LONDON (Reuters Breakingviews) - RBS is still finding its state embrace uncomfortable. In the decade since the UK lender wound up with a majority government stake it has been dragged over the coals for its bonuses, its lending policies and allegedly driving healthy businesses to the wall. Friday’s 100 million pound provision to cover the risk of a messy UK exit from the EU is the latest sign of its awkward state/private sector hybrid.
RBS, still over 60 percent government-owned, fears lost jobs, soaring inflation and hobbled consumer spending if Britain crashes out of the European Union without a deal. Hence the decision to top up an existing near 4 billion pounds of provisions on its 320 billion pound loan book. The combination of this, plus a Brexit-related need to hold a larger stock of liquid assets, meant the lender’s 448 million pounds of third-quarter net profit missed expectations and its net interest margin fell 8 basis points to 1.93 percent. The bank’s share price fell nearly 5 percent.
RBS is hardly alone in making preparations for a no-deal Brexit. In the two years following Britain’s vote to leave, Barclays has cut its leveraged loan book by 25 percent and eased off its credit card business. More recently, HSBC included a 190 million pound provision to address economic uncertainty. Both are probably Brexit-related.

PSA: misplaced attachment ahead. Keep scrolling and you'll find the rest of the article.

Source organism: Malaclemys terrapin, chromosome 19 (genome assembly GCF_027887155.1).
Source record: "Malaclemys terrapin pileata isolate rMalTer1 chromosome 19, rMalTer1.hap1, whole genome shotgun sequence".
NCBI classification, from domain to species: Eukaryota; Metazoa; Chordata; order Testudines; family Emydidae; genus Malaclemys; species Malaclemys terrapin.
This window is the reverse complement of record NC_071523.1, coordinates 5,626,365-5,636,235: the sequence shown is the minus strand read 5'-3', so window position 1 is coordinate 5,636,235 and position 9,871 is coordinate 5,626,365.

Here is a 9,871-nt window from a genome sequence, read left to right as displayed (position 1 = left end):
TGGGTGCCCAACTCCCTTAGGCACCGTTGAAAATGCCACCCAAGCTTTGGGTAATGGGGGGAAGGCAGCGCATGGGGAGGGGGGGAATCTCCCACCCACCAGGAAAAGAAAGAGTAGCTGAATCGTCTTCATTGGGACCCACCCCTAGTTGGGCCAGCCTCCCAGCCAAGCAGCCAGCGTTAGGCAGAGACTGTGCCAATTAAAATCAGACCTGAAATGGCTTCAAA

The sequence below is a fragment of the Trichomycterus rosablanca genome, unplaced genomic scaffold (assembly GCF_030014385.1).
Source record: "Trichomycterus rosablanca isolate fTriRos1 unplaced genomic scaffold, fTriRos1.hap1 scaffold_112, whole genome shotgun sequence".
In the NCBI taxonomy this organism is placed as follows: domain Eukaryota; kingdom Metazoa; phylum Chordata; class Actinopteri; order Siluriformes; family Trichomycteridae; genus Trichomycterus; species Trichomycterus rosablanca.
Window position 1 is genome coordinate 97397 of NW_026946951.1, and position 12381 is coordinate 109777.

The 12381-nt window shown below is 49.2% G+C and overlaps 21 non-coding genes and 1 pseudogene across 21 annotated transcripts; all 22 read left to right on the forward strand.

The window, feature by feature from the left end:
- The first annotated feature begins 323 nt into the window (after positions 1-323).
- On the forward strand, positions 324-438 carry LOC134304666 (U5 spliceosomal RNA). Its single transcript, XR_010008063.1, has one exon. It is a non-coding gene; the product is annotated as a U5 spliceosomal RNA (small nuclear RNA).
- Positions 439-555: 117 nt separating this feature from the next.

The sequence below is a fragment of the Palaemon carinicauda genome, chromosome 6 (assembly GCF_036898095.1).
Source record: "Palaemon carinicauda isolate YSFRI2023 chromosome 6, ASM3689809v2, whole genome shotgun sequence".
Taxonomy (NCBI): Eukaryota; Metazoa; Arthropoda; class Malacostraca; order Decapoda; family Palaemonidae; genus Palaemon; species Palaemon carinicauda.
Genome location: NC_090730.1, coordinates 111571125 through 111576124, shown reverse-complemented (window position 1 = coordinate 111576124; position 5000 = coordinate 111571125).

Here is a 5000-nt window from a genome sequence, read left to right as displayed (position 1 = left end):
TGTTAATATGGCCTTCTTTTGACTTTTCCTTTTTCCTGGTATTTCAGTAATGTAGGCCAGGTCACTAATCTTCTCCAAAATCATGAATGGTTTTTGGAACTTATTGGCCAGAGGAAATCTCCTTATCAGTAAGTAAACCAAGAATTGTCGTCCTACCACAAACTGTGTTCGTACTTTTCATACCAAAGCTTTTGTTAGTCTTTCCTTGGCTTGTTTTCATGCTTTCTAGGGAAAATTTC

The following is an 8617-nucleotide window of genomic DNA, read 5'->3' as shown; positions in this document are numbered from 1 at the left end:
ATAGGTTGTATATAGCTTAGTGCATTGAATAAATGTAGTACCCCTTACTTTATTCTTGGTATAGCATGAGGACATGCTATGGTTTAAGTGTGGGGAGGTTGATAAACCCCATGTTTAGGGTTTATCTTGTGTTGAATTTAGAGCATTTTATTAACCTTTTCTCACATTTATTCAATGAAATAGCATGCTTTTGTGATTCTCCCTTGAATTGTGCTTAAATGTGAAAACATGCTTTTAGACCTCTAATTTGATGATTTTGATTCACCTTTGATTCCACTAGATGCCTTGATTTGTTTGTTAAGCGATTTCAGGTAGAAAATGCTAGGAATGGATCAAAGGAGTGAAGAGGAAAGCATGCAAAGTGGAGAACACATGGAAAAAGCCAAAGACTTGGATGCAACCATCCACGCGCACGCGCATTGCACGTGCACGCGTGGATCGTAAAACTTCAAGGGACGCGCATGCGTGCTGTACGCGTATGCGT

Still, RBS’s warning is more explicit. Given its close ties to the UK Treasury, which signs off its CEO appointments, any Brexit warning is likely to be interpreted as a political tactic. Brexit-backers will point to the fact that only 0.16 percent of RBS loans are in default, a number which was lower than expected, as a sign that the bank is being used as a scare-mongering conduit.
Remainers will think the opposite. Under IFRS accounting rules, any changes to internal economic forecasts have to be reflected in the lender’s provisions. If the more blood-curdling predictions about what a no-deal outcome would entail come true, Europhiles will attack RBS for being too circumspect. That’s pretty annoying – but after a decade the bank is used to being caught in the middle.
Reuters Breakingviews is the world's leading source of agenda-setting financial insight. As the Reuters brand for financial commentary, we dissect the big business and economic stories as they break around the world every day. A global team of about 30 correspondents in New York, London, Hong Kong and other major cities provides expert analysis in real time.
Sign up for a free trial of our full service at https://www.breakingviews.com/trial and follow us on Twitter @Breakingviews and at www.breakingviews.com. All opinions expressed are those of the authors.